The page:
Hollywood is driven by trends. Be it vampires or ensemble rom-coms or superhero movies, there are patterns in the business and two upcoming films are hoping to break the mold a little bit by returning the classic bank robber movie back to the forefront of American cinema, so says the LA Times.
The Robber, a German film released only last year, will be adapted for American audiences and could potentially star one of young Hollywood’s biggest up and comers Andrew Garfield. Of course, we as Americans can already see this movie simply by renting it, but I guess since we’re too lazy to read a movie they’ll spend $50 million remaking it for us.
The film follows athlete Johann Retenberger who starts robbing banks as a hobby to fulfill his need for an adrenaline rush. The original focused more on the mystery behind the real life character, omitting personal details of his life that producer Laura Ziskin will include in the American version. Garfield has expressed interest in playing the lead and with Ziskin, who is also producing Garfield in The Amazing Spider-Man, the pairing is likely to take place.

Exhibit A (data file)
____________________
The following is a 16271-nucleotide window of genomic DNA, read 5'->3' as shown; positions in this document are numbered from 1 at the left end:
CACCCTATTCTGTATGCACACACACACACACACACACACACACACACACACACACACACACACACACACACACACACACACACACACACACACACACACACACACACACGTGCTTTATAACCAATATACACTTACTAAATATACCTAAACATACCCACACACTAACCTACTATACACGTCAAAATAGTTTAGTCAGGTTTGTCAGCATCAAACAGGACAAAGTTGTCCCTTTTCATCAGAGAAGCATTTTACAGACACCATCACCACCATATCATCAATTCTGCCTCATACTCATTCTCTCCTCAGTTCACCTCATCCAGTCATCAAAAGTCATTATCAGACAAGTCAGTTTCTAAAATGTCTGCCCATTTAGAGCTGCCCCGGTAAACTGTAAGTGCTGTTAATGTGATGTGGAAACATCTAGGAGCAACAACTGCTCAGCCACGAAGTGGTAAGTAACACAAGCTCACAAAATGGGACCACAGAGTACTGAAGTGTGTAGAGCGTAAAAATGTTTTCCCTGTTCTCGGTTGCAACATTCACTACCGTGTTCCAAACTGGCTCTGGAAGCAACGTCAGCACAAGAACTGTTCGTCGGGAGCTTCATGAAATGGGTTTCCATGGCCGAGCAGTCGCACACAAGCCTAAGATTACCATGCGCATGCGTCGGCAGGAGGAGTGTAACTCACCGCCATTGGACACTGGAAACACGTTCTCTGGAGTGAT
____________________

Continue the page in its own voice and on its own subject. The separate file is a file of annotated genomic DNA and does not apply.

Robber is still in its infancy as producers are on the hunt for writers to take on the project.
The second movie looking to make bank robbery cool again, titled Electric Slide, will examine another real life bank robber, except this time it will be Southern Californian Eddie Dodson. Dodson’s story takes place in the 80’s when he began robbing banks for the money to support his drug habits as well as his antique shop on Melrose Ave.
Slide has been in development for ages but has just never found the right producer to get it to the screen. Currently, Blue Valentine producer Jamie Patricof, has the job who, according to the LA Times, often makes good on getting problem projects to theaters. With a name like Ewan MacGregor on board to play the lead though, they shouldn’t run into much more trouble.
Of course while it’s true that bank robbery moviesare few and far between and that the more recent among them haven’t really been about the robbery itself, but about the people’s stories surrounding the heist, but that doesn’t make them any less robbery films. The Town and Inside Man are two great recent examples, then of course there's Heat whose bank robbery sequence sparks one of the greatest shootouts ever filmed, but their main focus is elsewhere. Robber and Slide seem to be hoping to return Hollywood to Bonnie and Clyde era, when heist flicks were about the heist.
Stay tuned for more news as this trend picks up steam in the Hollywood hills.
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